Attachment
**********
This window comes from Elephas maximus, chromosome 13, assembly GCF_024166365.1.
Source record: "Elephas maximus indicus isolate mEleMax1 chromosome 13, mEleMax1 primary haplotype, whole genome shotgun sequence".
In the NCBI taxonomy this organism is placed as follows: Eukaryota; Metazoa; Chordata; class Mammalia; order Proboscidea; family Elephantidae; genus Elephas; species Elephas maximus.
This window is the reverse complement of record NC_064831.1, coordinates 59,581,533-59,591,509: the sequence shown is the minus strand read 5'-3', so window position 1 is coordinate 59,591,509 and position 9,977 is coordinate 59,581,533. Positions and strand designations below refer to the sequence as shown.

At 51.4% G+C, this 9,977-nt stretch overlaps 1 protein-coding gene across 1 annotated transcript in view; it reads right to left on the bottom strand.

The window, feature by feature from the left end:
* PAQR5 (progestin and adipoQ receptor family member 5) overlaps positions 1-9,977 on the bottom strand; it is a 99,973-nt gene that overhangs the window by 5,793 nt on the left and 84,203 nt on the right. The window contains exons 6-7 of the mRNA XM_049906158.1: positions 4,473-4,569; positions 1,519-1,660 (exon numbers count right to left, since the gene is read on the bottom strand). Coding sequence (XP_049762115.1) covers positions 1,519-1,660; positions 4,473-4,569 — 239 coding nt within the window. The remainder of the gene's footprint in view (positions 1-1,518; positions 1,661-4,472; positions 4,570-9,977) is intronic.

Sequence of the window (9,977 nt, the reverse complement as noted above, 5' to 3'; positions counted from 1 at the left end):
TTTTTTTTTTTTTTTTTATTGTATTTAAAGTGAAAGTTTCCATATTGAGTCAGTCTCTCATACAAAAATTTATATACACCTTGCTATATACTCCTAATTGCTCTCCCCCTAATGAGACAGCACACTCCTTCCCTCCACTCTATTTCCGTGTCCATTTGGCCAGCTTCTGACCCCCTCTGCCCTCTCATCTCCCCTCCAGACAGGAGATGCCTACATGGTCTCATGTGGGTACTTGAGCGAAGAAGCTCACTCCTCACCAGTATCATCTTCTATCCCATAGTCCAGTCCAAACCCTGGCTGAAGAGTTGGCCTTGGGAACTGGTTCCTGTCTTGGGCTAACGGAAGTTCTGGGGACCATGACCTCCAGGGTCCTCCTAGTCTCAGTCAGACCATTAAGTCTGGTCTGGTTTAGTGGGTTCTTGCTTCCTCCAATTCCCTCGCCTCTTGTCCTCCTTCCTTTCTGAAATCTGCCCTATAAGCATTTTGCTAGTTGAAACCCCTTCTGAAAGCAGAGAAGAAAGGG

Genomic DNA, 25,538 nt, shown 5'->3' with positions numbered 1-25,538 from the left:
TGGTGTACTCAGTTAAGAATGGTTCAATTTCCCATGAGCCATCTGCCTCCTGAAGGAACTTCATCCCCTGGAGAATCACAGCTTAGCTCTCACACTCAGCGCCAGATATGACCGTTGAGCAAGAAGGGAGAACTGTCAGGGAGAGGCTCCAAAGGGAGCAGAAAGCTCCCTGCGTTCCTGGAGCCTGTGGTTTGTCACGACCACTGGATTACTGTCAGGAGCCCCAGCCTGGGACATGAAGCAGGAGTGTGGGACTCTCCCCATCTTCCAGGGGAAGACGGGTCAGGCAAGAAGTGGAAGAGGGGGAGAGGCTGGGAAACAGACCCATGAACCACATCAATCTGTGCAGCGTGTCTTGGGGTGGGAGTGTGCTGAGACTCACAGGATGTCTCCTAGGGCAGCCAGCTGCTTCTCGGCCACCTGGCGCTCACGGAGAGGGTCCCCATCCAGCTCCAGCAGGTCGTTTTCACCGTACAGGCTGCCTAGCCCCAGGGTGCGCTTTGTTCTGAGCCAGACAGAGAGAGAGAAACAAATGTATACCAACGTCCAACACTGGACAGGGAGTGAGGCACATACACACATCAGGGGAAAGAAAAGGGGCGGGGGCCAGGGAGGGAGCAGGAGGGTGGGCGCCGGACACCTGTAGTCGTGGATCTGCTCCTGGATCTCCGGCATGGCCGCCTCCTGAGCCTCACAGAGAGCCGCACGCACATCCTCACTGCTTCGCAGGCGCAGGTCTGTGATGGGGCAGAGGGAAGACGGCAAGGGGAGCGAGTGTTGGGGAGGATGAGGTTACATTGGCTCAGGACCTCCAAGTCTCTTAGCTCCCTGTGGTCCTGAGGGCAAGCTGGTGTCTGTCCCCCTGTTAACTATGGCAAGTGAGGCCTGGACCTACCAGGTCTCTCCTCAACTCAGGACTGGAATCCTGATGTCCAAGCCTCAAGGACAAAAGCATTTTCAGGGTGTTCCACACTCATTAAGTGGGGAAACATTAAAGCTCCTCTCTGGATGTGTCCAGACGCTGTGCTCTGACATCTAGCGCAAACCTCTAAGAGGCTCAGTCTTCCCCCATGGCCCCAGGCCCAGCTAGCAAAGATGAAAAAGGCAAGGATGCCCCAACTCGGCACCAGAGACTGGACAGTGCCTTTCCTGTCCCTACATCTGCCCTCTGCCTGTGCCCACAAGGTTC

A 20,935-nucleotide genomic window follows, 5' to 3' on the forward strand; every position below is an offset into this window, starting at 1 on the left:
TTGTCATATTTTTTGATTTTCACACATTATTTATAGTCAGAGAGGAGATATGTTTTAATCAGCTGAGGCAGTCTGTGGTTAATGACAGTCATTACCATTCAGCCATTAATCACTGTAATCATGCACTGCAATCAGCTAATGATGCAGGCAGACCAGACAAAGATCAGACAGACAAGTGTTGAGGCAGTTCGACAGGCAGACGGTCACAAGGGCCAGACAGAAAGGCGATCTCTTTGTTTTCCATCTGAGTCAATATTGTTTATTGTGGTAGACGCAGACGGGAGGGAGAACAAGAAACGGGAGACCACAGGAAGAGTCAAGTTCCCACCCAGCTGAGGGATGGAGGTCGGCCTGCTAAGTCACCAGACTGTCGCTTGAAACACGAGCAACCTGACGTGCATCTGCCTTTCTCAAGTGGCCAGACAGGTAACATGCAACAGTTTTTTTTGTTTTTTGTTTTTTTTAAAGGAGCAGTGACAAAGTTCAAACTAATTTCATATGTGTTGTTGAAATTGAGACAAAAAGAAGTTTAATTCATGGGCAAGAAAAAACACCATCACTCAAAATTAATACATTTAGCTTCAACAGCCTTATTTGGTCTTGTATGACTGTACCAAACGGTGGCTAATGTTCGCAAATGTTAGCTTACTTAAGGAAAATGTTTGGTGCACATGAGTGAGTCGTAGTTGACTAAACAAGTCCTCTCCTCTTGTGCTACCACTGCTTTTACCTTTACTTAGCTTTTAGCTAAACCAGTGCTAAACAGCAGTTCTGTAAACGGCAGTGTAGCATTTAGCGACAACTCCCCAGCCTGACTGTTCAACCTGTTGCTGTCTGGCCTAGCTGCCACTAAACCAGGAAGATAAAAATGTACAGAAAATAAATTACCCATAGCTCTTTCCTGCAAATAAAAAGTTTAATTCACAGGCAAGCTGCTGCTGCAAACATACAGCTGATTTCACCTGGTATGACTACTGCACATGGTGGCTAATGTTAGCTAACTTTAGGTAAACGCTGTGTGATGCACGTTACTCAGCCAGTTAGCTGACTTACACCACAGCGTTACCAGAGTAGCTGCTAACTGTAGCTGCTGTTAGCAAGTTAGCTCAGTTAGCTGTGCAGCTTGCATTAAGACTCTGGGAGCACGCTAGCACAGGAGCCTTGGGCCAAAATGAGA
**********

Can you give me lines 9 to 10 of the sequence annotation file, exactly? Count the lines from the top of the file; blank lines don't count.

TTTTTTTTTTTTTTTTTATTGTATTTAAAGTGAAAGTTTCCATATTGAGTCAGTCTCTCATACAAAAATTTATATACACCTTGCTATATACTCCTAATTGCTCTCCCCCTAATGAGACAGCACACTCCTTCCCTCCACTCTATTTCCGTGTCCATTTGGCCAGCTTCTGACCCCCTCTGCCCTCTCATCTCCCCTCCAGACAGGAGATGCCTACATGGTCTCATGTGGGTACTTGAGCGAAGAAGCTCACTCCTCACCAGTATCATCTTCTATCCCATAGTCCAGTCCAAACCCTGGCTGAAGAGTTGGCCTTGGGAACTGGTTCCTGTCTTGGGCTAACGGAAGTTCTGGGGACCATGACCTCCAGGGTCCTCCTAGTCTCAGTCAGACCATTAAGTCTGGTCTGGTTTAGTGGGTTCTTGCTTCCTCCAATTCCCTCGCCTCTTGTCCTCCTTCCTTTCTGAAATCTGCCCTATAAGCATTTTGCTAGTTGAAACCCCTTCTGAAAGCAGAGAAGAAAGGG

Genomic DNA, 25,538 nt, shown 5'->3' with positions numbered 1-25,538 from the left: